Judging from this post by Arnold Kling, and this summary by Ron Bailey, this new book from the World Bank makes a point that’s vital and all but completely overlooked, even by the very best economists. (The point is very much a Julian Simon one.)
Capital is mostly a process; not a stock of stuff. Capital largely is a process of peaceful cooperation; a division of labor ever-deepened by market signals that contain more information than noise; an openness to economic dynamism; a culture of surpressing envy and applauding (or at least tolerating) honest success; a widespread acceptance of the difference between mine and thine, and an abhorence of those who refuse to accept this distinction; an acceptance, at least in practical affairs, of science, logic, and reason and a rejection in these affairs of faith, mysticism, and tradition-for-the-sake-of-tradition.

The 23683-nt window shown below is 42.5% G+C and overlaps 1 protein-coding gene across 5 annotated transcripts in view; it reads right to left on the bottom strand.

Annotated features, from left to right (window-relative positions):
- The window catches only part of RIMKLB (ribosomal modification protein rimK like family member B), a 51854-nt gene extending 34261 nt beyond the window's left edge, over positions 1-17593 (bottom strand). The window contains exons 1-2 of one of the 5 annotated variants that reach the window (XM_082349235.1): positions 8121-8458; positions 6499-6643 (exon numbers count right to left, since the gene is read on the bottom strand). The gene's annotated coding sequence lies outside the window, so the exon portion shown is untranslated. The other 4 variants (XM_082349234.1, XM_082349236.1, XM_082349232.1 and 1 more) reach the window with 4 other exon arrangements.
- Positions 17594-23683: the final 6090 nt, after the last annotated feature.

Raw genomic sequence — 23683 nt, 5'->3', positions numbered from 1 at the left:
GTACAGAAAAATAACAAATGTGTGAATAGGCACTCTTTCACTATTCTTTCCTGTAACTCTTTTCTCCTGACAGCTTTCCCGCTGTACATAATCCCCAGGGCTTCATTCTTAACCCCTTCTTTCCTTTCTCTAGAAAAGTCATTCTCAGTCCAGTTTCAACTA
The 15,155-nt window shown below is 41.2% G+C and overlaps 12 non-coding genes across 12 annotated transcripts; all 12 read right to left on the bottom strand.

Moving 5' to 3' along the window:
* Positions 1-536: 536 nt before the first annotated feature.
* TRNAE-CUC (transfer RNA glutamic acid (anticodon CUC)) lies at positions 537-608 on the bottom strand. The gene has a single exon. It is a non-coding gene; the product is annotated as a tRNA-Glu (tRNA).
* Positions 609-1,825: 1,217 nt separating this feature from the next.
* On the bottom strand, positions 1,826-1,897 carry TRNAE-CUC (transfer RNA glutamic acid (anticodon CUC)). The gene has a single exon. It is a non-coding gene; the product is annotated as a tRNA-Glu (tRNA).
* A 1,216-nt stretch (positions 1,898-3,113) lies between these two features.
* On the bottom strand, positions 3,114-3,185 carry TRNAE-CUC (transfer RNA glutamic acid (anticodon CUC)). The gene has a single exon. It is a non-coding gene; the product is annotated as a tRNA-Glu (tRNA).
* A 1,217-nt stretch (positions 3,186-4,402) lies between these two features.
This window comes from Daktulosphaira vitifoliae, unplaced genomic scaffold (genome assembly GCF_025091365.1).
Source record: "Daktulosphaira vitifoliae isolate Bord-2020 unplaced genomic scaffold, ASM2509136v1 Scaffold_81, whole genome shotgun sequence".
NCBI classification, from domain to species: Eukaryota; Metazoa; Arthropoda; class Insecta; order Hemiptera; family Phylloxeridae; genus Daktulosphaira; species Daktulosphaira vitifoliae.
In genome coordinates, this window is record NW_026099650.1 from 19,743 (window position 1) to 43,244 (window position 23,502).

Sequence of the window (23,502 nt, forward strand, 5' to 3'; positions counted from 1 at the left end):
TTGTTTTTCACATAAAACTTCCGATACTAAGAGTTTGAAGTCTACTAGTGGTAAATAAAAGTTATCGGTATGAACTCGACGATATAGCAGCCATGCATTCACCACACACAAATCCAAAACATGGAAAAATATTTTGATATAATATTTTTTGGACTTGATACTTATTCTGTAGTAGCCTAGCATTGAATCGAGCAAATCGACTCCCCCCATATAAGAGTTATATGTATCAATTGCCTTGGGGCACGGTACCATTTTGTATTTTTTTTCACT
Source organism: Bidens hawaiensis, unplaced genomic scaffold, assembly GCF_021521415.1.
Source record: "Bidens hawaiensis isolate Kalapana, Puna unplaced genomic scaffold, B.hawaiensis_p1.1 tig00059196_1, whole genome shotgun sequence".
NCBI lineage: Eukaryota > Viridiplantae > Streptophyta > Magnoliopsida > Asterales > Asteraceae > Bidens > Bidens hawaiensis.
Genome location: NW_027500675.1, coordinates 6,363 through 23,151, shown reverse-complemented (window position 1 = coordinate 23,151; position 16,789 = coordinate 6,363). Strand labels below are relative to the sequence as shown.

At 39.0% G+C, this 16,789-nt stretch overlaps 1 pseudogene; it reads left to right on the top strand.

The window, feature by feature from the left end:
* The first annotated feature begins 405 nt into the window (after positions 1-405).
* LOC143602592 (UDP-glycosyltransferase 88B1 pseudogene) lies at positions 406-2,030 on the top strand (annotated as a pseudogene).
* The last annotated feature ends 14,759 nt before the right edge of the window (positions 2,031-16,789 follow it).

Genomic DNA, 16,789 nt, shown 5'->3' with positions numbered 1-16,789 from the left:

These intangibles go way beyond inventories, machines, and even precise bits of technical know-how. They are the bedrock of civilization and prosperity.